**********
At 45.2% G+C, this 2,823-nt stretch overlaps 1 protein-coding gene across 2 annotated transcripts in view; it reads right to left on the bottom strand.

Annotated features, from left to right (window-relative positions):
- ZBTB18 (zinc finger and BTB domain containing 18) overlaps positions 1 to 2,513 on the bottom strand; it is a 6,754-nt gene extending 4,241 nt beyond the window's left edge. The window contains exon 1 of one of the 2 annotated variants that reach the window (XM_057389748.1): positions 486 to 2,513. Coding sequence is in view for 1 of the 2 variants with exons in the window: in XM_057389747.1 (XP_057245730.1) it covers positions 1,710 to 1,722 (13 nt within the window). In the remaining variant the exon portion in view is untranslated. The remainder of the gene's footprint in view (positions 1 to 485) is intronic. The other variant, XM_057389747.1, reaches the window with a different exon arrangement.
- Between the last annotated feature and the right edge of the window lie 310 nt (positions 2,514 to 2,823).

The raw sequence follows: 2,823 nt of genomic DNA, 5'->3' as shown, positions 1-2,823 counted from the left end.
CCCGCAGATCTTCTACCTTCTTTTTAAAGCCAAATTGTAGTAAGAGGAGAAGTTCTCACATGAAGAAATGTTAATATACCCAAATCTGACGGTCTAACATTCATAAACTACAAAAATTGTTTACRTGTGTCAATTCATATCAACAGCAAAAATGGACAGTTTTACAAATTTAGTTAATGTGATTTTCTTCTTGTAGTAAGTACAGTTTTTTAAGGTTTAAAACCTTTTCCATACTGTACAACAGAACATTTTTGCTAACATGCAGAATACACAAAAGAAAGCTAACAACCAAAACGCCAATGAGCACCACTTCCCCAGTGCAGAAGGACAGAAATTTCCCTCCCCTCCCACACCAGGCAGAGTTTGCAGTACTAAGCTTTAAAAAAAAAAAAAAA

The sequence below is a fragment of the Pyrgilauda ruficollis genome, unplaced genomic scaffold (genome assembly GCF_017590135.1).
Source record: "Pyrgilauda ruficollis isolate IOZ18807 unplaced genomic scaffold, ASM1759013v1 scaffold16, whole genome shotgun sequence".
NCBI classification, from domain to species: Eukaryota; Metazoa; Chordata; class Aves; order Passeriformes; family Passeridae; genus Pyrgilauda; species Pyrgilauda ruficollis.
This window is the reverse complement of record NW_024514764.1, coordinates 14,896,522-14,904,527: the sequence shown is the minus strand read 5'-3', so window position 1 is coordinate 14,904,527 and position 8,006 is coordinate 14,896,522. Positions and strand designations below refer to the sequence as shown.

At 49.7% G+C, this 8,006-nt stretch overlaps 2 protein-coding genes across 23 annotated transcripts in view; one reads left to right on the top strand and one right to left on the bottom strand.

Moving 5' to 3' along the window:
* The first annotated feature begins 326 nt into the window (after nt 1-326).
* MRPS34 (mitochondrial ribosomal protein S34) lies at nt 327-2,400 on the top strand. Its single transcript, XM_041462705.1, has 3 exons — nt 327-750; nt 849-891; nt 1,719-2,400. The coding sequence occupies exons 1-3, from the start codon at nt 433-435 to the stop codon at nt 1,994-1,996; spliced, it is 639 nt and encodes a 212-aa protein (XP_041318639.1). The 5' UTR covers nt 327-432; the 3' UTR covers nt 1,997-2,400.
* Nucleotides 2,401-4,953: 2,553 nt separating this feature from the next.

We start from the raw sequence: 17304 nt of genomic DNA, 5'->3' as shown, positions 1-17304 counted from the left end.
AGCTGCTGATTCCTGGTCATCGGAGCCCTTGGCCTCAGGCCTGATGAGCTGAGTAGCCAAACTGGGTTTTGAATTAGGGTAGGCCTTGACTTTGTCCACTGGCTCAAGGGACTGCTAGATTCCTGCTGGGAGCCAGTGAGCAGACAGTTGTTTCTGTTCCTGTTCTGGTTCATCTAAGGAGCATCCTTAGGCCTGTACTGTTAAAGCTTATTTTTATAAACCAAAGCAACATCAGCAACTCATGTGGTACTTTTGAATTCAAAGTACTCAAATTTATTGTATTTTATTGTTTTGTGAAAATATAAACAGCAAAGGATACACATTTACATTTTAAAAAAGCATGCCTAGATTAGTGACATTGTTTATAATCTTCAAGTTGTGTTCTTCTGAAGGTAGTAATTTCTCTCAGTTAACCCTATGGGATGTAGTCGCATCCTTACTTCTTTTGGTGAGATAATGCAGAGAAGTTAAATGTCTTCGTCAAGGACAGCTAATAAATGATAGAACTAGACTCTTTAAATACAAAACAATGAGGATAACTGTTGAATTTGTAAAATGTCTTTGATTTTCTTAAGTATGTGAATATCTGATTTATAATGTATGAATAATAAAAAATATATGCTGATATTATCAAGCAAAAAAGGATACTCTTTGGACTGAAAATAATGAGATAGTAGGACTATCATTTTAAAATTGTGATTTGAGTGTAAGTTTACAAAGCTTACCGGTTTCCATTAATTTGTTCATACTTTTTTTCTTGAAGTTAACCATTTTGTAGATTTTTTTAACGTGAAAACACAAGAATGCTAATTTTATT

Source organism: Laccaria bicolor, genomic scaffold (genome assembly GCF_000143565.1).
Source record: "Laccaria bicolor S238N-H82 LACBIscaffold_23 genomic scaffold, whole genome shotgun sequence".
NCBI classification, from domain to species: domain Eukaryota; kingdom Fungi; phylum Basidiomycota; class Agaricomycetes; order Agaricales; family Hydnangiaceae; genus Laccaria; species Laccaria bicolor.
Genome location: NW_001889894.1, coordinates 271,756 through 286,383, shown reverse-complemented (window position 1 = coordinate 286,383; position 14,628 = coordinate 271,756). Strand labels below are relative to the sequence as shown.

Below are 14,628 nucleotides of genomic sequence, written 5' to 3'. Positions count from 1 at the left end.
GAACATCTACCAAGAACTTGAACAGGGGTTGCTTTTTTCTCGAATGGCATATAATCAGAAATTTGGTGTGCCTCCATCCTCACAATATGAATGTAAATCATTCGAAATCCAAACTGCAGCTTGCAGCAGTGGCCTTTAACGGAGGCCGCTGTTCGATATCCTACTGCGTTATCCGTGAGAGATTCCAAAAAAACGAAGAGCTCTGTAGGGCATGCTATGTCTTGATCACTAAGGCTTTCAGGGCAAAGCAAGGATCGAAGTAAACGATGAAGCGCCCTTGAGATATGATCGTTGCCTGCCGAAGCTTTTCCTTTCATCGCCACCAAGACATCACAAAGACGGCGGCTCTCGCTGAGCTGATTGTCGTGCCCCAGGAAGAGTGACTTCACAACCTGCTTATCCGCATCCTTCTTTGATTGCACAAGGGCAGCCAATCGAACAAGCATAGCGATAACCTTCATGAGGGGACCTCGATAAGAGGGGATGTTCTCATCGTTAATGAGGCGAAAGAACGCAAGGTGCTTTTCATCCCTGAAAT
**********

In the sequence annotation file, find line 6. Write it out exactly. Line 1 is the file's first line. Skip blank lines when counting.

CCCGCAGATCTTCTACCTTCTTTTTAAAGCCAAATTGTAGTAAGAGGAGAAGTTCTCACATGAAGAAATGTTAATATACCCAAATCTGACGGTCTAACATTCATAAACTACAAAAATTGTTTACRTGTGTCAATTCATATCAACAGCAAAAATGGACAGTTTTACAAATTTAGTTAATGTGATTTTCTTCTTGTAGTAAGTACAGTTTTTTAAGGTTTAAAACCTTTTCCATACTGTACAACAGAACATTTTTGCTAACATGCAGAATACACAAAAGAAAGCTAACAACCAAAACGCCAATGAGCACCACTTCCCCAGTGCAGAAGGACAGAAATTTCCCTCCCCTCCCACACCAGGCAGAGTTTGCAGTACTAAGCTTTAAAAAAAAAAAAAAA